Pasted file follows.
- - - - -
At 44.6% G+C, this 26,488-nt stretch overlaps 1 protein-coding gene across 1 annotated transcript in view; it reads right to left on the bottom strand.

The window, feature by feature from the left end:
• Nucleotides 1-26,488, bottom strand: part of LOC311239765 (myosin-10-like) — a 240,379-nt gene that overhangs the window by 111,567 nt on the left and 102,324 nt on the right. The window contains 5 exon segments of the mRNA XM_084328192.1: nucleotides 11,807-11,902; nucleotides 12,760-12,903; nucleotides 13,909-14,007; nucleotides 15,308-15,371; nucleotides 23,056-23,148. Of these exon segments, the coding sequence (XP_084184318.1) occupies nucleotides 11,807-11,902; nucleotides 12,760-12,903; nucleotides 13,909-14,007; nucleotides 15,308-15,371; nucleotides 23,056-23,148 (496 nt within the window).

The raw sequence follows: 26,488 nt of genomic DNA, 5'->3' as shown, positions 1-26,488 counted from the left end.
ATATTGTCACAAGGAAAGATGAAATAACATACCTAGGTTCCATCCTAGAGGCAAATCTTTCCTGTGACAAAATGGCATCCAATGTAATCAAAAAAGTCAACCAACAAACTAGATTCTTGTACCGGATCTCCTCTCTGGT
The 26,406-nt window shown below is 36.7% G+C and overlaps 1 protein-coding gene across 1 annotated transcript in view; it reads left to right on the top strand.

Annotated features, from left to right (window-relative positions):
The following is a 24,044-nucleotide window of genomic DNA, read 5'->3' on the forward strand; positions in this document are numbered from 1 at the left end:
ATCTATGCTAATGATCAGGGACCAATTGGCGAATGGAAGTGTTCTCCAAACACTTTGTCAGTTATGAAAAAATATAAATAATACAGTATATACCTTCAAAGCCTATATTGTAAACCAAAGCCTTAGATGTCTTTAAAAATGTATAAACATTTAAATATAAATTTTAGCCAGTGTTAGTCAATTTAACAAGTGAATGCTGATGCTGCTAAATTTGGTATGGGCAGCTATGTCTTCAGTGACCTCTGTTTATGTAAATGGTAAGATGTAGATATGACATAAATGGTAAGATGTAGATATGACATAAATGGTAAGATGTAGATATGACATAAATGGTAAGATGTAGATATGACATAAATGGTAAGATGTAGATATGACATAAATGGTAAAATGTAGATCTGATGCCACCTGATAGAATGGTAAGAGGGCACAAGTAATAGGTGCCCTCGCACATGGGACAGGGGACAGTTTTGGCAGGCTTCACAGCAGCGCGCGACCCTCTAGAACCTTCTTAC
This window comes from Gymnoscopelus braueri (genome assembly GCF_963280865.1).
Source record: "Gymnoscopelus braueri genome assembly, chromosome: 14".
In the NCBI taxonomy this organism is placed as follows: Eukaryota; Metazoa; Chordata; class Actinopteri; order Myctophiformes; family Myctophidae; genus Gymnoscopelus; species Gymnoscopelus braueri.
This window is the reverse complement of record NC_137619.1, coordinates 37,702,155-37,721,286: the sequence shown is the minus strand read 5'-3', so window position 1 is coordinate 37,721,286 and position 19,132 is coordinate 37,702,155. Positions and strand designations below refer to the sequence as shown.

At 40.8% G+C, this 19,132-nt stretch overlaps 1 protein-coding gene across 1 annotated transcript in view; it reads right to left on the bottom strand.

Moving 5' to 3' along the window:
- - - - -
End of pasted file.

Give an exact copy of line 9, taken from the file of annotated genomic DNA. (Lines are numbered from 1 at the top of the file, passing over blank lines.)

ATCTATGCTAATGATCAGGGACCAATTGGCGAATGGAAGTGTTCTCCAAACACTTTGTCAGTTATGAAAAAATATAAATAATACAGTATATACCTTCAAAGCCTATATTGTAAACCAAAGCCTTAGATGTCTTTAAAAATGTATAAACATTTAAATATAAATTTTAGCCAGTGTTAGTCAATTTAACAAGTGAATGCTGATGCTGCTAAATTTGGTATGGGCAGCTATGTCTTCAGTGACCTCTGTTTATGTAAATGGTAAGATGTAGATATGACATAAATGGTAAGATGTAGATATGACATAAATGGTAAGATGTAGATATGACATAAATGGTAAGATGTAGATATGACATAAATGGTAAGATGTAGATATGACATAAATGGTAAAATGTAGATCTGATGCCACCTGATAGAATGGTAAGAGGGCACAAGTAATAGGTGCCCTCGCACATGGGACAGGGGACAGTTTTGGCAGGCTTCACAGCAGCGCGCGACCCTCTAGAACCTTCTTAC